• Candidates are usually required to perform in multiple exercises (the more the better, but three is typical). This enables candidates to be observed in different scenarios where they are required to utilise different skills.
  • Candidates are observed by different assessors across the various exercises as this reduces the potential for bias.
  • At the end of the process, the observers evaluate each candidate's performance in each role. Candidates are assessed against a pre-defined structure, which is usually based around a competency framework. Assessors define a score for each candidate's performance on each exercise.
  • The assessors then meet to combine the candidate scores and review each candidate's performance.
  • The results are then fed back to the organisation to make a final selection decision and/or the individual candidate to provide them with structured feedback.

Types of assessment/development centre exercises

There are several types of exercise that are commonly used in assessment and development centres. The choice of exercise depends on a number of factors such as the nature of the role and competencies that are being assessed, the number of candidates, the time that has been allocated to the process.

Inbox exercises are designed to simulate a candidate's first morning on the job. They are presented with a load of emails and the task is to action each one appropriately. Inbox exercises are great for testing prioritisation, judgement and delegation skills.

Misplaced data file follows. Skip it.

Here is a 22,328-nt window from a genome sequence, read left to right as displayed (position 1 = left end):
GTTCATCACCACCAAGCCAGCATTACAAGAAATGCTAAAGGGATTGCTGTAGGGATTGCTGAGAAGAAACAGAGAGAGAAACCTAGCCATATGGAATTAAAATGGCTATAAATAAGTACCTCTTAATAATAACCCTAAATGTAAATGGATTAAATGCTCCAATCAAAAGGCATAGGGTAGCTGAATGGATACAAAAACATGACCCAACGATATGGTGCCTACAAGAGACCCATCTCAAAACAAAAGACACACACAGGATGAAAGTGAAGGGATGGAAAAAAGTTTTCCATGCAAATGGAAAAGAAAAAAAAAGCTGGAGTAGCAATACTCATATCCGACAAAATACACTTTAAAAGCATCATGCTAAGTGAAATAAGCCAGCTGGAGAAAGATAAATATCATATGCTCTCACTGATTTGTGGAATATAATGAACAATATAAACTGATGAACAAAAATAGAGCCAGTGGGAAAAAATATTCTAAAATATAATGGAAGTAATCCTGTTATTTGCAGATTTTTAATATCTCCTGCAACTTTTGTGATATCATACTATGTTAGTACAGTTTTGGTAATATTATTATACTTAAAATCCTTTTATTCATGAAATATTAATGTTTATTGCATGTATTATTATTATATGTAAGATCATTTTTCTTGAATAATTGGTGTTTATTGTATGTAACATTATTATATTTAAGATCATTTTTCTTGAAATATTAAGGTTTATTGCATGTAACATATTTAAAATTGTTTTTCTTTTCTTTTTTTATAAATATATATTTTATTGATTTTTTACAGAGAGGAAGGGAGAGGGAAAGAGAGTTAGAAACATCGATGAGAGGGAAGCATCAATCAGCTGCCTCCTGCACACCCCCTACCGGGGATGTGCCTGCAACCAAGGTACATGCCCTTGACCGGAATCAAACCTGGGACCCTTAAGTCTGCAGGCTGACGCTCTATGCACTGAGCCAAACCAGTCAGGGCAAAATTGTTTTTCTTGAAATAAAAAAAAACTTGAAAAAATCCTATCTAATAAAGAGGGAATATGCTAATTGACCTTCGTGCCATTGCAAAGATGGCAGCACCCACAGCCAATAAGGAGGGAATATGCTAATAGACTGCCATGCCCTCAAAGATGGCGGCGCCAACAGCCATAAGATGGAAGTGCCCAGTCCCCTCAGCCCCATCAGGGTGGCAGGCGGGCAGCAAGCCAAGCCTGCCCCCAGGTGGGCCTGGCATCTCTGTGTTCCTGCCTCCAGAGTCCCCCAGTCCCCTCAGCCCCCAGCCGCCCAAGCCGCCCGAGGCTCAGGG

Group discussions are designed to assess candidates' abilities to interact in a group setting. They can be collaborative or competitive and are most useful for assessing skills such as problem solving, collaboration, interpersonal skills, teamworking, leadership and influencing.

Role plays are designed to assess how well candidates can interact with others and manage a discussion. They can be with one stakeholder or multiple (we use professional actors to make it as realistic as possible) and the challenge is usually to discuss a problem and arrive at consensus. Typical scenarios can be performance discussions with employees, a problem solving discussion with a colleague, or a meeting with a dissatisfied customer. They are most useful for assessing interpersonal skills, influencing, collaboration, problem solving and delegation skills.

Analysis exercises are designed to assess how well candidates are able to digest information and make recommendations. They are most useful for assessing strategic thinking.